Arguably, two of the ugliest statues in Boston are the ones that make up the Irish Famine Monument. It’s a “compare and contrast” installation, with a skeletal family in rags (before) and a confident, sturdy immigrant family (after). It certainly makes sense to have some type of Famine acknowledgement in Boston, one of the main centers of the Irish Diaspora, and the landing place for many who fled Ireland in the 1840’s. But this monument: pretty darned hideous. That it’s plunked at the front doors of a Walgreen’s, rather than in a park somewhere – why not the Rose Kennedy Greenway? – makes it a bit ludicrous.
But there’s no arguing the centrality of the Famine in both the Irish and the Irish-American experience. Among other after effects is the incredibly generosity that the Irish (in Ireland) demonstrate whenever and wherever there’s a modern-day famine. Volunteers, donations: if there’s a food crisis anywhere, the Republic of Ireland definitely punches above its weight.
Anyway, with the latest news, the Irish may be able to lay to rest some of the memories and fears that the Great Hunger wrought.
That’s because Ireland was just named the “Country Best Able to Feed Its People.” The U.S. is fourth, following Austria and France.
Ireland is the world’s most “food-secure” nation, improving its food affordability, availability, quality and safety while the U.S. has stagnated, according to a copy of the sixth annual Global Food Security Index compiled by the Economist Intelligence Unit. (Source: Bloomberg)
Not that there’s all that much to worry about here. It’s not like we’re in any danger of becoming Haiti, Burundi, or Yemen, which are all in bottom rankings. Still:
Worldwide, food security fell for the first time in five years, largely because of increases in the number of refugees, weather disasters and a decline in global political stability…
“Food security is in reverse,” said Robert Powell, a senior consultant with the Economist Intelligence Unit in New York. “If we’re aiming for zero hunger, we’re going in the wrong direction.”
The categories that went into the scoring are Affordability, Availability, Quality and Safety, and Natural Resources and Resilience.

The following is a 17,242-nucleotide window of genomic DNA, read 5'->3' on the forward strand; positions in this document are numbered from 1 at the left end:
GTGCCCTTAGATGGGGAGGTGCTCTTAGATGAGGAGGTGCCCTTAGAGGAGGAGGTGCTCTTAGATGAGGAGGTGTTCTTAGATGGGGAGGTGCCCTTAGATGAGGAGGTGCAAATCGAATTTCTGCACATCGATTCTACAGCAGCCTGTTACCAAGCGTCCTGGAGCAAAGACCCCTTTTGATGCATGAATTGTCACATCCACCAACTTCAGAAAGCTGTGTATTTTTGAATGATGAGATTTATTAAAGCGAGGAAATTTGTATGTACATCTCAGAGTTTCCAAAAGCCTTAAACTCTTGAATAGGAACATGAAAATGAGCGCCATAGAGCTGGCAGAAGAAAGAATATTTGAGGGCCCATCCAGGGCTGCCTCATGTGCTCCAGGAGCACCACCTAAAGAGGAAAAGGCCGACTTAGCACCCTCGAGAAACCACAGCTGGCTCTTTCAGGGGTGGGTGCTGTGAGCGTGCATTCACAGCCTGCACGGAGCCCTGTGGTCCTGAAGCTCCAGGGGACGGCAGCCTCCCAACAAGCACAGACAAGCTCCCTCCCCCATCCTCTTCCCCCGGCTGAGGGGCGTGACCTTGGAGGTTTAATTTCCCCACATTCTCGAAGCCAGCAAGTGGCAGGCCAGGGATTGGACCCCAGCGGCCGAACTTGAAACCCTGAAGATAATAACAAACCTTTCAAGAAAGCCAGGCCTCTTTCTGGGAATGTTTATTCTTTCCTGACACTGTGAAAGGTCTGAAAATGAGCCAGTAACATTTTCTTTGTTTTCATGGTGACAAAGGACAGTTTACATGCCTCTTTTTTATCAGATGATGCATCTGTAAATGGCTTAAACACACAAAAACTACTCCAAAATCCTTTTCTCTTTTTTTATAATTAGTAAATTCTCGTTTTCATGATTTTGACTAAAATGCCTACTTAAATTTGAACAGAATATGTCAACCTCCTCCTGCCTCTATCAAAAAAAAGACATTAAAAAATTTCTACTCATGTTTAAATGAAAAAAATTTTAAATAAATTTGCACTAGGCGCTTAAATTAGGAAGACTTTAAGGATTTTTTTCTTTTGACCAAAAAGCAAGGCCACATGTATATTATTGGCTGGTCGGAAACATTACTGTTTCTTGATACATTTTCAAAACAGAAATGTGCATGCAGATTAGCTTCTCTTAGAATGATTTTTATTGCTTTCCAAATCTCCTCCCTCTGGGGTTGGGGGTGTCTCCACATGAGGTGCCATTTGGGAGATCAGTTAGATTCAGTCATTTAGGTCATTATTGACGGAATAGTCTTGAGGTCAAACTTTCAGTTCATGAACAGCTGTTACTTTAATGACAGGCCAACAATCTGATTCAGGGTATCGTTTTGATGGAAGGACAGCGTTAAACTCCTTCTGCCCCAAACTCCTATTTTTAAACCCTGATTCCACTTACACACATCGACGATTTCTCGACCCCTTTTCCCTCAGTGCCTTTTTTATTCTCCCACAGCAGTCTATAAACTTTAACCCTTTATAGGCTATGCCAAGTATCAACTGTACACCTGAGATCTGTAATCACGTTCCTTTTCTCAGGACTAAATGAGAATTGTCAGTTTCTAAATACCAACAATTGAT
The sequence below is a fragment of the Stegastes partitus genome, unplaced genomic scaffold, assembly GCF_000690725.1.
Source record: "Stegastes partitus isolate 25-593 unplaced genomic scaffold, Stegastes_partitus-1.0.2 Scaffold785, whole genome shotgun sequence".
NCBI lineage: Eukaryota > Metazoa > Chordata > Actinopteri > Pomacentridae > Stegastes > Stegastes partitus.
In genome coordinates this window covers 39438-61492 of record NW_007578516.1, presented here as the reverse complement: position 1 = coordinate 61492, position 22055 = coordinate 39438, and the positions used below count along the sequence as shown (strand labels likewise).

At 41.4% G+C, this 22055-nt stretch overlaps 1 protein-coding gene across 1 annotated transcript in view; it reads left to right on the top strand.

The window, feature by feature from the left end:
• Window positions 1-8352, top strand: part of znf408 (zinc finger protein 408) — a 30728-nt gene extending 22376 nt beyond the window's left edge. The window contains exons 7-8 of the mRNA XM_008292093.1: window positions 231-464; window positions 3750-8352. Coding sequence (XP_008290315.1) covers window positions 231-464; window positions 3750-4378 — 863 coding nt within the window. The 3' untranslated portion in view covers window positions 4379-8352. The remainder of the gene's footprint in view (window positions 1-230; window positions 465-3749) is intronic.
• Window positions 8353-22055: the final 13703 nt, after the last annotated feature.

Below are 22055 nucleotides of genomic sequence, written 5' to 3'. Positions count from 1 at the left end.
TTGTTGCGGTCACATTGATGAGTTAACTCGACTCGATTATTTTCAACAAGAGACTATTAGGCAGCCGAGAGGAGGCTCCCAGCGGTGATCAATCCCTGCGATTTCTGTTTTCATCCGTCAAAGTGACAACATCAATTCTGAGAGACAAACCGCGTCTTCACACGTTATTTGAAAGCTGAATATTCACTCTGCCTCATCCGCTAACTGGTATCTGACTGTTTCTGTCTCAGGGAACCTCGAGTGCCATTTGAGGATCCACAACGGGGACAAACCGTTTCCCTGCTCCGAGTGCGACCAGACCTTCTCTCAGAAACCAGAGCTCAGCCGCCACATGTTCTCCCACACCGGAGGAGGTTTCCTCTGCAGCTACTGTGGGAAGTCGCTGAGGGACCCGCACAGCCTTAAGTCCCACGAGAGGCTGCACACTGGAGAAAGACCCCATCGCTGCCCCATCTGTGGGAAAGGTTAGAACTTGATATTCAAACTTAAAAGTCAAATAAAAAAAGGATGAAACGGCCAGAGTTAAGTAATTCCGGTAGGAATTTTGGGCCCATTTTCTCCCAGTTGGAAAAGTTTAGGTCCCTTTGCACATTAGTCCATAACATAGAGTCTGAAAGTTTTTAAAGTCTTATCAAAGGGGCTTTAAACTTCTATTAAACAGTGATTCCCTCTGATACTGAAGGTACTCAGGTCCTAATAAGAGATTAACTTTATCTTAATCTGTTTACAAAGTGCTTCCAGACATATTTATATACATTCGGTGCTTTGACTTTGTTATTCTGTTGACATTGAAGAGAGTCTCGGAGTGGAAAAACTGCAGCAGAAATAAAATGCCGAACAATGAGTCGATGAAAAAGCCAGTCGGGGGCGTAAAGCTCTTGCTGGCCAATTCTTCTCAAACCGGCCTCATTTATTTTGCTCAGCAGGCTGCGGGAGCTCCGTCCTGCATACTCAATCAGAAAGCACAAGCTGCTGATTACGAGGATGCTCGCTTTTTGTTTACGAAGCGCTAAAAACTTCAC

A couple of comments here.
Those who’ve never been to Ireland, those who were only there – say – 40 years ago, those who equate their grandmother’s cooking with Irish cuisine…all of these constituencies would be surprised to learn that the food in Ireland is actually quite good. Chicken tastes like chicken. Salmon tastes like salmon. Butter tastes like butter.
Sure, there’s plenty of bad meals to be had in Ireland. It hasn’t sat there a hop, skip and a jump from England all those years not to have a few bad meals rub off. (Think mushy peas.) But, for the most part, you can get fresh and tasty food in Ireland without breaking your back looking for it, or the bank paying for it. Even the pizza’s good.
So, quality: check!
As for natural resources, other than peat and plenty of rain, I can’t think of all that many. But, man, are the Irish ever resilient.
They bounced back from the Famine. They bounced back (mostly) from centuries of insanity at the hands of the Catholic Church. They bounced back (absolutely) from centuries of oppression at the hands of the Brits, and even out did the ur source in their use of the mother tongue. They’ve made tremendous strides making their way back from the economic collapse of the past decade, which hit them pretty much as bad as it did any other European country.
So, resilience: check!
I walk by that ugly famine monument a couple of times a week, and really don’t pay it all that much attention. But next time I’m on Washington Street, I may give it a nod and pass the news on to that starving family. No more watching the corn and grain exported to England while the Irish dropped dead in the streets. No more corpses by the wayside, with their mouths green from eating grass. No more crawling your way to Queenstown in hopes of getting on a coffin ship.
Ireland, topping the world in terms of food security.
Good on yez!